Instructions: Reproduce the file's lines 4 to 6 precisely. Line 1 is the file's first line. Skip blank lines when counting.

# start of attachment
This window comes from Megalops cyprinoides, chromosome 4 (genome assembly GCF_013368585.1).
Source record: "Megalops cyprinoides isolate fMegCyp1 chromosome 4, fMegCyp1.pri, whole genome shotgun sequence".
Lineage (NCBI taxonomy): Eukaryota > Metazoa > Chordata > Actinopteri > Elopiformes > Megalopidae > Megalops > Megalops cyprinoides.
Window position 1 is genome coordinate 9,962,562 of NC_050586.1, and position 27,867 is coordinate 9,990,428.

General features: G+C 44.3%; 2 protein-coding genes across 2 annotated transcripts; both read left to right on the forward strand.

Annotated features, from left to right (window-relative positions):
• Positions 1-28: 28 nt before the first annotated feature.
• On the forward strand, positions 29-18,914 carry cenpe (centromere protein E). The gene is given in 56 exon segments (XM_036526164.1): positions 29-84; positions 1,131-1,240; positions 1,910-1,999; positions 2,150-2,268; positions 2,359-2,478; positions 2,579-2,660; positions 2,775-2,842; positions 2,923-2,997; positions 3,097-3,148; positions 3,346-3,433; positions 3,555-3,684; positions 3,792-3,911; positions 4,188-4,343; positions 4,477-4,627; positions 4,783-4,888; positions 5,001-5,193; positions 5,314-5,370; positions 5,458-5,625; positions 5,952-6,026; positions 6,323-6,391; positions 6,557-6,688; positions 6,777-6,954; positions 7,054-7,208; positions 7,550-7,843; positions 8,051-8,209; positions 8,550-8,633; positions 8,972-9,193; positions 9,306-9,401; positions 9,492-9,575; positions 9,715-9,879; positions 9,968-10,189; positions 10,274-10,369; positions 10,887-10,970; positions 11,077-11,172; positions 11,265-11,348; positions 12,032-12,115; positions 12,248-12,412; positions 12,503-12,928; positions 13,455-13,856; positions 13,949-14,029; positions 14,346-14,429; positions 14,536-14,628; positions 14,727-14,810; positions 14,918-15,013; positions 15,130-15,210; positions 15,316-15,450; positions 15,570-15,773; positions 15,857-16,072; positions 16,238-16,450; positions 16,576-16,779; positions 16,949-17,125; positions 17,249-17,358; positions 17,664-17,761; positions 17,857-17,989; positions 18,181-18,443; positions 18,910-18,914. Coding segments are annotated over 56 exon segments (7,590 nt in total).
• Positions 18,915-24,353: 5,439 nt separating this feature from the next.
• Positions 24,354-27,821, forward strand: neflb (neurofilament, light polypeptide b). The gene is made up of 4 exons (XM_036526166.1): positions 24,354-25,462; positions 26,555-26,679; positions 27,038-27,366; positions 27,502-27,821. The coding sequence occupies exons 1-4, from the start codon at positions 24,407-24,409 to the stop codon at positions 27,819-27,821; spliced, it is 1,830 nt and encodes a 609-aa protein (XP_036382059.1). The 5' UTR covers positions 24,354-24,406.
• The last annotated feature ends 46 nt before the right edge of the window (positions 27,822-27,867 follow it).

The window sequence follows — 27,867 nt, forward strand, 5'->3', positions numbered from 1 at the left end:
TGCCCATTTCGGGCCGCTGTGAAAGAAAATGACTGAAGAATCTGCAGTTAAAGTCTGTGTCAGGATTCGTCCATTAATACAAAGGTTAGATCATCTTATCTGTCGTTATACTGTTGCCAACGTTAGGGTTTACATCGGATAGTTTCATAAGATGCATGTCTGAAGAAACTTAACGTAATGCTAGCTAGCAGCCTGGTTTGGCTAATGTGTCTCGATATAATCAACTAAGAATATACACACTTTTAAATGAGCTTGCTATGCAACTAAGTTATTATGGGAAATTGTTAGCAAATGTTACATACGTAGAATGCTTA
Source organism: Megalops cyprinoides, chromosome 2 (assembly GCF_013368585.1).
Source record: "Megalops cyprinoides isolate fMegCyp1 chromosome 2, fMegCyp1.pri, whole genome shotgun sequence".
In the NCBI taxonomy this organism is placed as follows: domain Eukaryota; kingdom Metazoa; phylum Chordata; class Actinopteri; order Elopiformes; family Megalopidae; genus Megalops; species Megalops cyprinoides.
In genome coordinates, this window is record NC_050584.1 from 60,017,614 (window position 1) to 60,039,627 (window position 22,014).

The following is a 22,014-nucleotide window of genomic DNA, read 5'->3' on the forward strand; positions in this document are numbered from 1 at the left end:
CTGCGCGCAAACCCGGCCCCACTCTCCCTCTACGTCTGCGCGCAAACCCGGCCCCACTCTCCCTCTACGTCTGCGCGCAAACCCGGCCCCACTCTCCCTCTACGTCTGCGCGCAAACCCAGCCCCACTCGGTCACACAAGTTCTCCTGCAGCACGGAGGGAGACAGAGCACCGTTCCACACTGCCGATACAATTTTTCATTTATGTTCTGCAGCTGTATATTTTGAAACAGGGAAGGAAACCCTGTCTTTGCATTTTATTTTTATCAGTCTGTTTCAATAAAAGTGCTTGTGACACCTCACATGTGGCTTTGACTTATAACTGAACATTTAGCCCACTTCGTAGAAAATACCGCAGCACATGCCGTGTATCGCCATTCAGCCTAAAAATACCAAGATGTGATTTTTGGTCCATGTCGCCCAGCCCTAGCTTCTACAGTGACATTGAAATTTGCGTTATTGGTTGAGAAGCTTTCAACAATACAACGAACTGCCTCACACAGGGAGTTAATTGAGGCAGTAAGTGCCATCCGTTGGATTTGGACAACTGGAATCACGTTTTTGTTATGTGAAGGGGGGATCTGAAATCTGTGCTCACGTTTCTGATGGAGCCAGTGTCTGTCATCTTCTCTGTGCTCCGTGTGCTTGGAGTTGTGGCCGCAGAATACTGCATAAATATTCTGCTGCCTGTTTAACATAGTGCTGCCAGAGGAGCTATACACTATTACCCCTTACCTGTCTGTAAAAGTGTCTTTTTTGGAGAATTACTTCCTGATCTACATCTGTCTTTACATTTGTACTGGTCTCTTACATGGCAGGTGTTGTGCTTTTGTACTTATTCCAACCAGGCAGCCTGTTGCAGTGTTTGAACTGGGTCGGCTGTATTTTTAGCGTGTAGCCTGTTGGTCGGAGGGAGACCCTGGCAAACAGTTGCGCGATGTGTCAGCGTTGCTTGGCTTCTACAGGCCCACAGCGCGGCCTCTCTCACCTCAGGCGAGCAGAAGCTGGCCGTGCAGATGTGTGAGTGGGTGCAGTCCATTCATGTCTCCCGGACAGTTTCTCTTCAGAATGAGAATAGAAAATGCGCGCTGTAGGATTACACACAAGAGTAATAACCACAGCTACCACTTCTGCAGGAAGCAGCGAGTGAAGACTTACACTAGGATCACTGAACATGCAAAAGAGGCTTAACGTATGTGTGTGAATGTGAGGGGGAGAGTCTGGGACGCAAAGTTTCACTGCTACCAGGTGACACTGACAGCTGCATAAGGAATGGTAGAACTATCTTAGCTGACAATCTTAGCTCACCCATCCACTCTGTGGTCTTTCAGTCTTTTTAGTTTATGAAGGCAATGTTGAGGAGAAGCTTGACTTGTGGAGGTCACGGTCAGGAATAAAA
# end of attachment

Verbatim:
Window position 1 is genome coordinate 9,962,562 of NC_050586.1, and position 27,867 is coordinate 9,990,428.

General features: G+C 44.3%; 2 protein-coding genes across 2 annotated transcripts; both read left to right on the forward strand.

Annotated features, from left to right (window-relative positions):